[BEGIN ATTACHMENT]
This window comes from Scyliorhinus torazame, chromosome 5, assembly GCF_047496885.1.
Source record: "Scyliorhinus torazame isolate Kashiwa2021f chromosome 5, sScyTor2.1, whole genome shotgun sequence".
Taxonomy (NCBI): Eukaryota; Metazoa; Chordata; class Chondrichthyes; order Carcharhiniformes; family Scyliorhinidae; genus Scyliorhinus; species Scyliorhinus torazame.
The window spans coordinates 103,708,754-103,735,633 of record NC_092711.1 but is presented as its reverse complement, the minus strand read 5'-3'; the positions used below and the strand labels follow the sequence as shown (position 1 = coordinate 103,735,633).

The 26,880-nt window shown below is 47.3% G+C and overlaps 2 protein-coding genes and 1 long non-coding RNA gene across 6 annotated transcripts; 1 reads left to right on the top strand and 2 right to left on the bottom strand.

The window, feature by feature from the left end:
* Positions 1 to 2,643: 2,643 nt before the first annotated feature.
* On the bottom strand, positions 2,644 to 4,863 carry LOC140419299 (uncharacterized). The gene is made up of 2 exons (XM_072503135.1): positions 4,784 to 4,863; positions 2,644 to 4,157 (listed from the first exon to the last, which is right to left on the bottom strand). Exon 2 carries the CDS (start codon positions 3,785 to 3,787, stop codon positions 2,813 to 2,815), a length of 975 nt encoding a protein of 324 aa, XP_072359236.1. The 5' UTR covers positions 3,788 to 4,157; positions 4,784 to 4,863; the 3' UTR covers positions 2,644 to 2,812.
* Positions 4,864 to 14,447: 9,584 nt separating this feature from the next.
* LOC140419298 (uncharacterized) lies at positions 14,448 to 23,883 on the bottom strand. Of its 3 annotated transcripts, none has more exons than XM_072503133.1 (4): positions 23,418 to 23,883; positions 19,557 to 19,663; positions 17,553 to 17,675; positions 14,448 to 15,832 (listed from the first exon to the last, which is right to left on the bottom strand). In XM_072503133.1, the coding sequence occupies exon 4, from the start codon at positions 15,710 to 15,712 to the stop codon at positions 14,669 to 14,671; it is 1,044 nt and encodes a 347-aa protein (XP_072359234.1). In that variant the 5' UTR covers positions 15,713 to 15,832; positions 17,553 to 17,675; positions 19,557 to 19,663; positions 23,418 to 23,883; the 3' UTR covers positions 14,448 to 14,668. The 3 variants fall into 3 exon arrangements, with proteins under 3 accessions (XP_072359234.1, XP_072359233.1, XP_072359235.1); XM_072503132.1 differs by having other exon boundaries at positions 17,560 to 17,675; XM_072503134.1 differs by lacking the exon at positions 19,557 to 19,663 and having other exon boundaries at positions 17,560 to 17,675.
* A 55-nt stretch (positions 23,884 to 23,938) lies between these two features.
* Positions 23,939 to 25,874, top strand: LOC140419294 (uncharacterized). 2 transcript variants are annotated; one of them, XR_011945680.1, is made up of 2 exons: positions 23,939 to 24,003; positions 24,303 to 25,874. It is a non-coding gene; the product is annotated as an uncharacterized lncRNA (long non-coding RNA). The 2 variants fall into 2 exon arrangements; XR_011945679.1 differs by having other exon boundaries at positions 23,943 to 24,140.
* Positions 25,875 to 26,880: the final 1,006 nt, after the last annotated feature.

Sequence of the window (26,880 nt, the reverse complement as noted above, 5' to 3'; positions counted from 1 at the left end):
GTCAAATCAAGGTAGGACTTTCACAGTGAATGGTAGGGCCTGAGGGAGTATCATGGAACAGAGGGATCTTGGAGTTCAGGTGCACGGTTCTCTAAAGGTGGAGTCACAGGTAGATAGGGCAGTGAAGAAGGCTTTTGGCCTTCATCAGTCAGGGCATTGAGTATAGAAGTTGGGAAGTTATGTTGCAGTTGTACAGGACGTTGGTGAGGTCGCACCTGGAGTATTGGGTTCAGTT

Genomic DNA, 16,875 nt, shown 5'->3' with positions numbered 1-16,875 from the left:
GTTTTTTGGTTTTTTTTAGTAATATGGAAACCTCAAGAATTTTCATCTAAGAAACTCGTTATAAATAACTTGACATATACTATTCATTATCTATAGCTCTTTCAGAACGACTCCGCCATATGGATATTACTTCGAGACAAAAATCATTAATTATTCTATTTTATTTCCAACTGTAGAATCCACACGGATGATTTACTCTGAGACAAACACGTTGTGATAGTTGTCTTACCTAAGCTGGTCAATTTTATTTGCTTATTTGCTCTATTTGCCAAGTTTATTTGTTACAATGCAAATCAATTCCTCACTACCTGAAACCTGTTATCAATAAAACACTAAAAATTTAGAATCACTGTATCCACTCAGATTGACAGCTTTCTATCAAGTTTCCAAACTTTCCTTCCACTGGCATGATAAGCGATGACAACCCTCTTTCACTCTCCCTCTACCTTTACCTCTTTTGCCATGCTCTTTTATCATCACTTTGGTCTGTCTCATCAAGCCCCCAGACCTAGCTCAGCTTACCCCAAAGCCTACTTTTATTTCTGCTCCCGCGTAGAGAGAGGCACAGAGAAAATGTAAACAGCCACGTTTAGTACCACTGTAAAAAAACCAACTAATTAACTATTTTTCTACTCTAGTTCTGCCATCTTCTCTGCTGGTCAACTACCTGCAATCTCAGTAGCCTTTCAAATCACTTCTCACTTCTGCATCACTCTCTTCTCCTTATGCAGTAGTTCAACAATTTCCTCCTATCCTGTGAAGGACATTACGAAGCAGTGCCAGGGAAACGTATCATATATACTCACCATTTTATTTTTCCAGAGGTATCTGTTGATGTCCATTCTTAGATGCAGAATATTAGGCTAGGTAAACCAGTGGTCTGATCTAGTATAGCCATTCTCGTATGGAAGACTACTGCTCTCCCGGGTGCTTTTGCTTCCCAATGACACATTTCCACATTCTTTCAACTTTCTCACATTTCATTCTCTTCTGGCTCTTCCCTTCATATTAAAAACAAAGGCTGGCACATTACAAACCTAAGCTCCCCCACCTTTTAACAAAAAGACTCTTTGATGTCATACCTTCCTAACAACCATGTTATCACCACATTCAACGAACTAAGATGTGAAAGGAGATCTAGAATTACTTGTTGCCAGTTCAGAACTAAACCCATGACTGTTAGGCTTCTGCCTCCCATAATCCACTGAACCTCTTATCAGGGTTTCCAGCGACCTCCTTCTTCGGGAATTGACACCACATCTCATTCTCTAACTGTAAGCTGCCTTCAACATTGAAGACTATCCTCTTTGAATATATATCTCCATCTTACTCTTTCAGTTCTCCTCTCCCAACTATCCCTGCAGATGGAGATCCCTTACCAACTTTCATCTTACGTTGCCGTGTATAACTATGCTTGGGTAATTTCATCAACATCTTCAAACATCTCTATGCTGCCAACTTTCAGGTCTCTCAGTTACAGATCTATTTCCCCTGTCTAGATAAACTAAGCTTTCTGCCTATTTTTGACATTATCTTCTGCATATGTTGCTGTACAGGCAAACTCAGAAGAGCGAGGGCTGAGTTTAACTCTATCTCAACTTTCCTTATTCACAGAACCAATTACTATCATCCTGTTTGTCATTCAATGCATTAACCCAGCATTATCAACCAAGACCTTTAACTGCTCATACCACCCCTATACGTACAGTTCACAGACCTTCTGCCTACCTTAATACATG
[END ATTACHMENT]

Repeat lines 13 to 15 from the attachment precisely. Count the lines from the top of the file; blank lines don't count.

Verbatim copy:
* Positions 25,875 to 26,880: the final 1,006 nt, after the last annotated feature.

Sequence of the window (26,880 nt, the reverse complement as noted above, 5' to 3'; positions counted from 1 at the left end):
GTCAAATCAAGGTAGGACTTTCACAGTGAATGGTAGGGCCTGAGGGAGTATCATGGAACAGAGGGATCTTGGAGTTCAGGTGCACGGTTCTCTAAAGGTGGAGTCACAGGTAGATAGGGCAGTGAAGAAGGCTTTTGGCCTTCATCAGTCAGGGCATTGAGTATAGAAGTTGGGAAGTTATGTTGCAGTTGTACAGGACGTTGGTGAGGTCGCACCTGGAGTATTGGGTTCAGTT